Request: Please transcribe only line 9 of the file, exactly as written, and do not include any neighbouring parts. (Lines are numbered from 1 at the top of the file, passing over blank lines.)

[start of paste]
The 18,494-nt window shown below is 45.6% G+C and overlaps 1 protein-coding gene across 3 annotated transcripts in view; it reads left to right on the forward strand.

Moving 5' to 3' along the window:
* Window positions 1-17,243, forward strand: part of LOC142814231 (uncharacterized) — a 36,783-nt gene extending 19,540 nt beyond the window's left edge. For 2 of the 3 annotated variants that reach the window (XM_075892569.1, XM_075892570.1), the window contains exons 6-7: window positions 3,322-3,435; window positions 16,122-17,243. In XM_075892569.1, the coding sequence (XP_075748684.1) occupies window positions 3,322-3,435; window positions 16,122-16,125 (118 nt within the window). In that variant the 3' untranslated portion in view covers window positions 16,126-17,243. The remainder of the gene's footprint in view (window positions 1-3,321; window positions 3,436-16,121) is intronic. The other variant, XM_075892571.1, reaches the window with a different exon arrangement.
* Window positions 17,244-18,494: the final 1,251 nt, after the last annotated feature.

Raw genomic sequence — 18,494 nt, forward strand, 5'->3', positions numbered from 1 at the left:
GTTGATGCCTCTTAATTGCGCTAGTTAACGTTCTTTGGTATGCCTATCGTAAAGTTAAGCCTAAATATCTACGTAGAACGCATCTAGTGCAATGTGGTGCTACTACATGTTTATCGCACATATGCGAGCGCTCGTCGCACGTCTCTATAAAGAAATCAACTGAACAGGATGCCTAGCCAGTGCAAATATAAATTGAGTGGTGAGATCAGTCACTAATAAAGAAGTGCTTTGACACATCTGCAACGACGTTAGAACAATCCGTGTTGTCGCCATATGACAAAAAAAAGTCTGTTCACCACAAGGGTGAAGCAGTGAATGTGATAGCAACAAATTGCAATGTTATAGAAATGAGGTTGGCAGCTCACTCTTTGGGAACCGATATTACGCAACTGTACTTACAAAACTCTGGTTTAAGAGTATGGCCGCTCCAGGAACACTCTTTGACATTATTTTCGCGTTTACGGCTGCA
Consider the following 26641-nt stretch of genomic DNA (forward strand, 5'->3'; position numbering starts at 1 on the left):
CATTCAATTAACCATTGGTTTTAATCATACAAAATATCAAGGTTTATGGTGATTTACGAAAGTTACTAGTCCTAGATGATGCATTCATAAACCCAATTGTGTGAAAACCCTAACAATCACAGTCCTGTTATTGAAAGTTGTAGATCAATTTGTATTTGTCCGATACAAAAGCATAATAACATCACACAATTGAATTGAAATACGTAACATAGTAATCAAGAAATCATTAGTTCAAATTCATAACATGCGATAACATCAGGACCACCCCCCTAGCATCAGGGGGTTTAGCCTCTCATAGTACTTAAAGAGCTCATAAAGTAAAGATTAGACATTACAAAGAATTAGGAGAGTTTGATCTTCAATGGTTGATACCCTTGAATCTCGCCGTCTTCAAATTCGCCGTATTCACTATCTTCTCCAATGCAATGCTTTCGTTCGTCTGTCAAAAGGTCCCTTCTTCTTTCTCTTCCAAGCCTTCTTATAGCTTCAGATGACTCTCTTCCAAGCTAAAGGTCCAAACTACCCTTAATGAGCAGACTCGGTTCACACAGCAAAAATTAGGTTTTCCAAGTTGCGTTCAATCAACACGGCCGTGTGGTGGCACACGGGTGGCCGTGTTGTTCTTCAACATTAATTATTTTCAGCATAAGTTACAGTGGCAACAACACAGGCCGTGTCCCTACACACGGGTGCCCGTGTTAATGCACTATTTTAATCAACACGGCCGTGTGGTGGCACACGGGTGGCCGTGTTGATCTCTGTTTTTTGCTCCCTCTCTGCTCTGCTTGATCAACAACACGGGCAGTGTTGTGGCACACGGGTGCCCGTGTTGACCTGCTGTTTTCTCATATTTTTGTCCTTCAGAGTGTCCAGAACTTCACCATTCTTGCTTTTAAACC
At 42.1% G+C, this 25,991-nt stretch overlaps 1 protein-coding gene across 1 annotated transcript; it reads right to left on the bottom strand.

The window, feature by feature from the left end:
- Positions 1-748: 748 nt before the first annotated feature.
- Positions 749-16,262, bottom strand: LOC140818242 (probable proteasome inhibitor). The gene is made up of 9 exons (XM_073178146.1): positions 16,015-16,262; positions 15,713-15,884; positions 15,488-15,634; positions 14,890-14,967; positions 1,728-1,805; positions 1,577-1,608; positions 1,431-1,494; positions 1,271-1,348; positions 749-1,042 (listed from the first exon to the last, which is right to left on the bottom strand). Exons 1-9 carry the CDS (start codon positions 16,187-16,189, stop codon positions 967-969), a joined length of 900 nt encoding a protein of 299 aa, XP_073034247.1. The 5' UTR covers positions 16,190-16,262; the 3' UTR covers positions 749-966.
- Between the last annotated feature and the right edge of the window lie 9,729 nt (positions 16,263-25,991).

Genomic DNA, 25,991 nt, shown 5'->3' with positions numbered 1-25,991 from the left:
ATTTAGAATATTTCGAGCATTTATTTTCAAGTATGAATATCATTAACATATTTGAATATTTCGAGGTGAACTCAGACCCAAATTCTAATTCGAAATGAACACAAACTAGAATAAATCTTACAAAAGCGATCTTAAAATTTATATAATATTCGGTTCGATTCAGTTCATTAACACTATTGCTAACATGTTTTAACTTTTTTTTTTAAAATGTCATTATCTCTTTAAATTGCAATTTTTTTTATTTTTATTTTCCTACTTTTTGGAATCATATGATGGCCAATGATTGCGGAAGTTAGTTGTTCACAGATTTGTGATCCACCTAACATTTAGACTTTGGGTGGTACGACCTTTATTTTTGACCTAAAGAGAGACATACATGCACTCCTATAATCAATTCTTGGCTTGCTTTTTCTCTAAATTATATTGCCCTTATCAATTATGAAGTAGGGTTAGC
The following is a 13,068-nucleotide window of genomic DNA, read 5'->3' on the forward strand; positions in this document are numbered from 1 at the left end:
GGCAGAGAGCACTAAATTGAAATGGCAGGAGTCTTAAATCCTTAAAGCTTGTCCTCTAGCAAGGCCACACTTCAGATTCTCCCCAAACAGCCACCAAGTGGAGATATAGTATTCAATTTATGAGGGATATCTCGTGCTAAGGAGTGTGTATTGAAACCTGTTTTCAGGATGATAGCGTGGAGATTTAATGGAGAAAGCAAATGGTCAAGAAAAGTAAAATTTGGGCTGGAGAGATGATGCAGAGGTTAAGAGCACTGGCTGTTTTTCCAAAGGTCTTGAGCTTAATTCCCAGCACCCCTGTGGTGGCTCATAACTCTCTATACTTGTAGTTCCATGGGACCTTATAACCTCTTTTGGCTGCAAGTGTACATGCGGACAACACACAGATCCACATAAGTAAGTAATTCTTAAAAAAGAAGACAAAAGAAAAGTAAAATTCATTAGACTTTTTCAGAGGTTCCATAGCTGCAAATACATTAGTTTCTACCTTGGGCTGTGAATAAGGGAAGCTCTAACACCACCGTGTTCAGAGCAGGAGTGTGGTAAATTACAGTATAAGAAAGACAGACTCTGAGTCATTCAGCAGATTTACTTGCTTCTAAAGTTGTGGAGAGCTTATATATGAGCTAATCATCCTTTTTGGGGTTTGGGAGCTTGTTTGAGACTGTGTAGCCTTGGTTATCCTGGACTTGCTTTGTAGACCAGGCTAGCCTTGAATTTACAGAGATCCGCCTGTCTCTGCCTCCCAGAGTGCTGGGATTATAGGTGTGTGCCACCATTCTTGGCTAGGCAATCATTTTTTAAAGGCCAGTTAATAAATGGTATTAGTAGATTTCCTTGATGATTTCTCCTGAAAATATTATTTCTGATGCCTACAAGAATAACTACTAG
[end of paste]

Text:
At 42.1% G+C, this 25,991-nt stretch overlaps 1 protein-coding gene across 1 annotated transcript; it reads right to left on the bottom strand.